(2000), "Fears of 'millennium timebomb'", Facilities, Vol. 18 No. 3/4. https://doi.org/10.1108/f.2000.06918cab.012
Emerald Group Publishing Limited
Copyright © 2000, MCB UP Limited
Fears of 'millennium timebomb'
Fears of "millennium timebomb"
Keywords: Date protection, Technology
Fears that the "millennium bug" could paralyse office blocks, shopping centres and other buildings as computer chips tick over into the year 2000 have been dispelled by Workman and Partners, which is one of the UK's leading property management specialists.
The company, that has offices in London, Bristol, Manchester and Glasgow, has checked electronic systems in the 2,500 properties it manages around the country and found that less than 5 per cent had a problem.
Robert Yeo, head of Workman's own Year 2000 Taskforce, said his team had searched through electronic time clocks, access control machinery, lift controls, heating plant, security systems, telephone switchboards and everywhere else containing microchip technology, to make sure there would be no problem as the new millennium dawned.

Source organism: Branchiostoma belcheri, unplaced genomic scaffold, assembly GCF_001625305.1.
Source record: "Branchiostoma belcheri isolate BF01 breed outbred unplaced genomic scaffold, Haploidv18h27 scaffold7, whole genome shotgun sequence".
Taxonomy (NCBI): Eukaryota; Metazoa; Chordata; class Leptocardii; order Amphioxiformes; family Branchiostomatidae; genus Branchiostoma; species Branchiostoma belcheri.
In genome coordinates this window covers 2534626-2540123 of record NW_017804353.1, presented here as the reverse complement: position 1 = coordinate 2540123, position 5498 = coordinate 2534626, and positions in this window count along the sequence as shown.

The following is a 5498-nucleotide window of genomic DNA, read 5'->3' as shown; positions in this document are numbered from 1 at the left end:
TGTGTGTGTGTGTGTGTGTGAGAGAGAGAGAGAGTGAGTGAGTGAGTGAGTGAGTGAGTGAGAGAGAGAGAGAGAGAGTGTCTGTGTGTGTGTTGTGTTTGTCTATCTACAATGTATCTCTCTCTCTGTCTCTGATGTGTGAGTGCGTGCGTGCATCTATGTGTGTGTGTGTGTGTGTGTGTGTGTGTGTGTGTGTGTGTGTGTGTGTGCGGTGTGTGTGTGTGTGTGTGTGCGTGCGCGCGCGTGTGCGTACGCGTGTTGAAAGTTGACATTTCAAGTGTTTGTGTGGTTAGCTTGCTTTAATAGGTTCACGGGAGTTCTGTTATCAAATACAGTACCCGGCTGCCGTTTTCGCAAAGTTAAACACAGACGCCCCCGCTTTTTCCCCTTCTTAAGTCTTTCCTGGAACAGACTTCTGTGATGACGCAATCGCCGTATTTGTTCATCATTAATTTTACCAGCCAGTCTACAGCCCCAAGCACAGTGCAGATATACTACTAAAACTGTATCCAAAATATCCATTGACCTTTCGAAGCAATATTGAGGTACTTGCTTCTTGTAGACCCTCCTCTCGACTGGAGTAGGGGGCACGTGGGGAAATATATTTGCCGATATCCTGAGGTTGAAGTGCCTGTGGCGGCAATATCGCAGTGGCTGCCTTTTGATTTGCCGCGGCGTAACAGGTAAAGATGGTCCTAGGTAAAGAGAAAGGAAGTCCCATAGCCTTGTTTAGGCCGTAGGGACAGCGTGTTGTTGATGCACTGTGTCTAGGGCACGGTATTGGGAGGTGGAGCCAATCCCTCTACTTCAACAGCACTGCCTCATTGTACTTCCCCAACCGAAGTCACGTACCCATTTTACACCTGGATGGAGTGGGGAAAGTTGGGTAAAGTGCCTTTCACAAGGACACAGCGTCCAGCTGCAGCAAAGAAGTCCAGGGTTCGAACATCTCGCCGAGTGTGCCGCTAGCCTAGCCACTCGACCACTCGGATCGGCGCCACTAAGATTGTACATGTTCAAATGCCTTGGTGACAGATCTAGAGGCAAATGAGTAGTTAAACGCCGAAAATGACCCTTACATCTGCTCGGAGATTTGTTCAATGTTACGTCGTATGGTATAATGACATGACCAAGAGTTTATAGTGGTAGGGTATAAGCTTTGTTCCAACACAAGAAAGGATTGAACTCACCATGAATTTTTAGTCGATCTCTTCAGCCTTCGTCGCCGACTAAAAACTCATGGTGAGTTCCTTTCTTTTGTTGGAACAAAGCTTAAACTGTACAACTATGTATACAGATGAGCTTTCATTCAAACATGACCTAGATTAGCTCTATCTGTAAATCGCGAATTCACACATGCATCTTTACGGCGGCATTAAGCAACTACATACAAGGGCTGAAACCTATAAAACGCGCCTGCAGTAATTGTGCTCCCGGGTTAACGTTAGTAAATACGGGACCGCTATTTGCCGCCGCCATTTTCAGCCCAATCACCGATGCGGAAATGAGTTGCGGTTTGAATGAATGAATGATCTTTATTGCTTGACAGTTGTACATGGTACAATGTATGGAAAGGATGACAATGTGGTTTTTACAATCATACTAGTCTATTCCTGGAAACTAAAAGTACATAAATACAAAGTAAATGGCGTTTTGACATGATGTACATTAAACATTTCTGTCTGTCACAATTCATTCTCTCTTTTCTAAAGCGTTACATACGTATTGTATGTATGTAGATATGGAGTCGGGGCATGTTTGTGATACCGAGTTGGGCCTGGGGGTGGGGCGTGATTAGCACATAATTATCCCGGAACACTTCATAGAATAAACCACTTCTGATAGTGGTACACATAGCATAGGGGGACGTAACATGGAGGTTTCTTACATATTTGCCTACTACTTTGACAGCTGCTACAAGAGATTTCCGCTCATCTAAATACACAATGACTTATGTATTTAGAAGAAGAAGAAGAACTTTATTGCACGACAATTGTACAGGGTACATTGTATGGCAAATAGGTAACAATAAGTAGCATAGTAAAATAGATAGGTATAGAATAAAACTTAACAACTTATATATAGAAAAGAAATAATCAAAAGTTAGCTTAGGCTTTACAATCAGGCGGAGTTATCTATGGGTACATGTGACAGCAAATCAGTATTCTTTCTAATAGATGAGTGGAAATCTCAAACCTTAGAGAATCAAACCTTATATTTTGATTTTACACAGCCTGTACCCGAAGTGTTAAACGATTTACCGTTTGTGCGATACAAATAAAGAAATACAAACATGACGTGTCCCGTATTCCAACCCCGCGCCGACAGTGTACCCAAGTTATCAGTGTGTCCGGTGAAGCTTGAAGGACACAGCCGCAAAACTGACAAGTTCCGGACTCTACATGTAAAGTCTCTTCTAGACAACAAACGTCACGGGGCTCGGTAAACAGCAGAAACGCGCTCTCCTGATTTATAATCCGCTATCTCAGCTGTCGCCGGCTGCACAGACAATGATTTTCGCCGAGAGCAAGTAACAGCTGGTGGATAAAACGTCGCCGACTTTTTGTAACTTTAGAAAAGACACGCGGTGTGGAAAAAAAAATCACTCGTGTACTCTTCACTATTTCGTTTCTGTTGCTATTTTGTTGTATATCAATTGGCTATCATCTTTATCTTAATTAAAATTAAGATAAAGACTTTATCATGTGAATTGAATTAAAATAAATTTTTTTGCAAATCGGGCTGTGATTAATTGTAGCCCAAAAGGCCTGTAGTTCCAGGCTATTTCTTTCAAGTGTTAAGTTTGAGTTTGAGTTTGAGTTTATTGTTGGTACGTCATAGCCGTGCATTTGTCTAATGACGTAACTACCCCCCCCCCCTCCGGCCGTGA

He said today: "We found just two areas that might be affected - the boxes controlling access to buildings, and telephone switchboards.
"Where necessary, we replaced the access control boxes with new ones, which have four digits rather than the old two-digit technology, and BT is working to clear up the switchboard problem."
It has been feared that there could be problems in buildings in the year 2000, because chips, working on just two digits, would not recognise the date, but Mr Yeo added: "Most of the chips in buildings are not date sensitive, so there shouldn't be any problem."
The company's core business is commercial property management, facilities management and building surveying.
For further information call: Robert Yeo, Workman and Partners on +44 (0) 117 925 1252.